Nine out of 10 small charities believe they do not have access to sufficient mental health support for their staff and volunteers, new research indicates.
A survey of more than 700 members by the Small Charities Coalition looked at the health and wellbeing needs of those who work for and volunteer in small charities.
The results showed a clear lack of support and resources for small charities on how to manage mental wellbeing, the SCC said.
The umbrella body said the results were a “wake-up call” to the stress being faced by small charities and their staff.
One-third of the people responding to the survey described their own mental health as either fair or poor, and nearly 70 per cent felt the pandemic had had a significant impact on their mental wellbeing.
More than one-third described their mental wellbeing as having a significant impact on personal relationships.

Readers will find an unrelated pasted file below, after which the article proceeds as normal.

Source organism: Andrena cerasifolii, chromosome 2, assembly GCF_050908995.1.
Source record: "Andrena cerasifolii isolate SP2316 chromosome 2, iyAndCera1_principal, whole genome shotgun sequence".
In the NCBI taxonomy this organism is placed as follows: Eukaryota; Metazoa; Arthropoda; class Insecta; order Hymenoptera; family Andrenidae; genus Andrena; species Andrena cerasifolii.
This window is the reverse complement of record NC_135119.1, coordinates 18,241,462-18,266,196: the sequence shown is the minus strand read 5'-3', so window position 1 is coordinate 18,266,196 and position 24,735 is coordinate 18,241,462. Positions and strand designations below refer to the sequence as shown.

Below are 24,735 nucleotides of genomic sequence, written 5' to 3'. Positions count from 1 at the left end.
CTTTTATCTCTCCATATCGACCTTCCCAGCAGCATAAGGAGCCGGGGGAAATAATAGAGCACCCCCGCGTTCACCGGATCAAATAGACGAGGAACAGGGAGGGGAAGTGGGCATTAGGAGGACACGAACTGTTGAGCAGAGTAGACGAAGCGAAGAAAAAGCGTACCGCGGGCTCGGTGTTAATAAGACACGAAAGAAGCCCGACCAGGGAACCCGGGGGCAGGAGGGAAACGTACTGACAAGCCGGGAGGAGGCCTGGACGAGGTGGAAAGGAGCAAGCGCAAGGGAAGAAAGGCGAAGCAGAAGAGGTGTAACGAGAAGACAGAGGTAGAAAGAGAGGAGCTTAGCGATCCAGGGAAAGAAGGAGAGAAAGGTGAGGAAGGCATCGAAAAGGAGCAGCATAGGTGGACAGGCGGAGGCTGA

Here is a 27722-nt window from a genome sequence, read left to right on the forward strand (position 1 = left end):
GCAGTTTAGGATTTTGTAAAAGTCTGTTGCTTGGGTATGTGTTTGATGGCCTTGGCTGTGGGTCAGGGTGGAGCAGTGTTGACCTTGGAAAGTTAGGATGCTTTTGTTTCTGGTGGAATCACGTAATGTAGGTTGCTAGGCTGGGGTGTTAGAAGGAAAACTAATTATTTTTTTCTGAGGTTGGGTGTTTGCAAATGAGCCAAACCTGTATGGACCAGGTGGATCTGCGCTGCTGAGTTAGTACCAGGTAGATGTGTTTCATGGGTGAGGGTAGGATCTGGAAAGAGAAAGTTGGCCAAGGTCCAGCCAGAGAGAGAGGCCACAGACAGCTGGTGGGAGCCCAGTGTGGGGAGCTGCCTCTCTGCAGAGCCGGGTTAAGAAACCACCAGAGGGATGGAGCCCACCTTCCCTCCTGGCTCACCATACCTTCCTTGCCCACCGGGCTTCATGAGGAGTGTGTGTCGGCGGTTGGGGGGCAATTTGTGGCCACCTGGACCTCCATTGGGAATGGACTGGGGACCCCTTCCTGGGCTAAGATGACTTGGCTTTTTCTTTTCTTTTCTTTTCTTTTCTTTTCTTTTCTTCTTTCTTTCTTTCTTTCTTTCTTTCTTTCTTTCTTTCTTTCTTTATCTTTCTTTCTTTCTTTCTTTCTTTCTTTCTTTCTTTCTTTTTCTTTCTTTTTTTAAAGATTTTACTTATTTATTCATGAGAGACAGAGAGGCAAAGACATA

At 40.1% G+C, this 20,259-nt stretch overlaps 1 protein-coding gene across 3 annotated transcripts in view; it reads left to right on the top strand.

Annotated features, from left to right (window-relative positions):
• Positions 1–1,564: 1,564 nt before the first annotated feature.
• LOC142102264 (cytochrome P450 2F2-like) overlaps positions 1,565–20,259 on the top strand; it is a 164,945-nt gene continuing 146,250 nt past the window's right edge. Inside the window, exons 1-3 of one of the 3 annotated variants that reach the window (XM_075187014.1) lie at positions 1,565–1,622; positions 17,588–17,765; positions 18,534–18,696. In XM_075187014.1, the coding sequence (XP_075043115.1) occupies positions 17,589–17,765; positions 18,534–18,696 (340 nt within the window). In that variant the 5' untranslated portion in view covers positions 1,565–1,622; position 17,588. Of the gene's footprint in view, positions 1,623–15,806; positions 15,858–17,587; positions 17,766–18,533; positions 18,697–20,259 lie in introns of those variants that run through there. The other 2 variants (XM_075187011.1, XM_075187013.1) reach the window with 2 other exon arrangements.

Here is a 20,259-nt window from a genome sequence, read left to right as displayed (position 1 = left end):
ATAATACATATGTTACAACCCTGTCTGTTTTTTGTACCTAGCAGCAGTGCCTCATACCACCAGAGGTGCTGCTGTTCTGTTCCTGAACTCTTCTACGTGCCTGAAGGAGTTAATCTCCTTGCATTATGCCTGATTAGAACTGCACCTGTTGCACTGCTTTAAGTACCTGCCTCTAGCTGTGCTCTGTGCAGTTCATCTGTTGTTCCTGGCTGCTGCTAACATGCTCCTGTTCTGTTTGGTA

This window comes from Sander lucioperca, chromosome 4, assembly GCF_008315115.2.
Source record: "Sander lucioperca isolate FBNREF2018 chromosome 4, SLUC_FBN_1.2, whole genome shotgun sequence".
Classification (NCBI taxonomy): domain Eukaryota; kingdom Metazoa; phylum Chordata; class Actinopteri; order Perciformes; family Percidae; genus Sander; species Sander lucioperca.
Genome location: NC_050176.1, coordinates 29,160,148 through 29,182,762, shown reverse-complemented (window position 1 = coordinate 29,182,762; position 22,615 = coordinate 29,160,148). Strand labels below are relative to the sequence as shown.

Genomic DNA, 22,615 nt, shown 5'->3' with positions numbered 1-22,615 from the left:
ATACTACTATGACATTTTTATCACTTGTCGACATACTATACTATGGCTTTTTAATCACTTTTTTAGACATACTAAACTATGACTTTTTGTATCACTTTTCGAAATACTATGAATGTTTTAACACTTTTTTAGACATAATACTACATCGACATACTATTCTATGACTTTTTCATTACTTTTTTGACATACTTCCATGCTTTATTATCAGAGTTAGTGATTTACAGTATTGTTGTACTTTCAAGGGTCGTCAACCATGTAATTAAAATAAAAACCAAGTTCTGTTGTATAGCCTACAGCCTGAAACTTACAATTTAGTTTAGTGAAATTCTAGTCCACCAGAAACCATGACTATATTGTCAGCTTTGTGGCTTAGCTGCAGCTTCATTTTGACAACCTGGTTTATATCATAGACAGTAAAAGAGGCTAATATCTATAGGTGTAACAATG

Only 43 per cent said they felt sufficiently supported in the workplace, while slightly more than one-fifth felt confident enough to talk about an issue with their manager.
Almost four-fifths of all respondents said they would like to see more information and support for trustees in dealing with an issue.
Rita Chadha, chief executive of the SCC, said the results showed the pressures within the sector, the changes in working patterns, the continually changing nature of relationships, and the overall lack of certainty over funding,
Chadha said it should act as a “wake-up call” as to how much stress small charities and their staff were under.
“The fact that so many small charities and SCC members want to talk about the emotional and mental wellbeing of the staff and volunteers in their organisation is indicative of the pressure charities in general, and small charities in particular, are under,” she said.
“To not act on these results would be to ignore the wellbeing of the sector's workforce.
“At SCC we are determined to make sure that people understand that mental health and wellbeing are essential to the delivery of quality services and long-term sustainability.”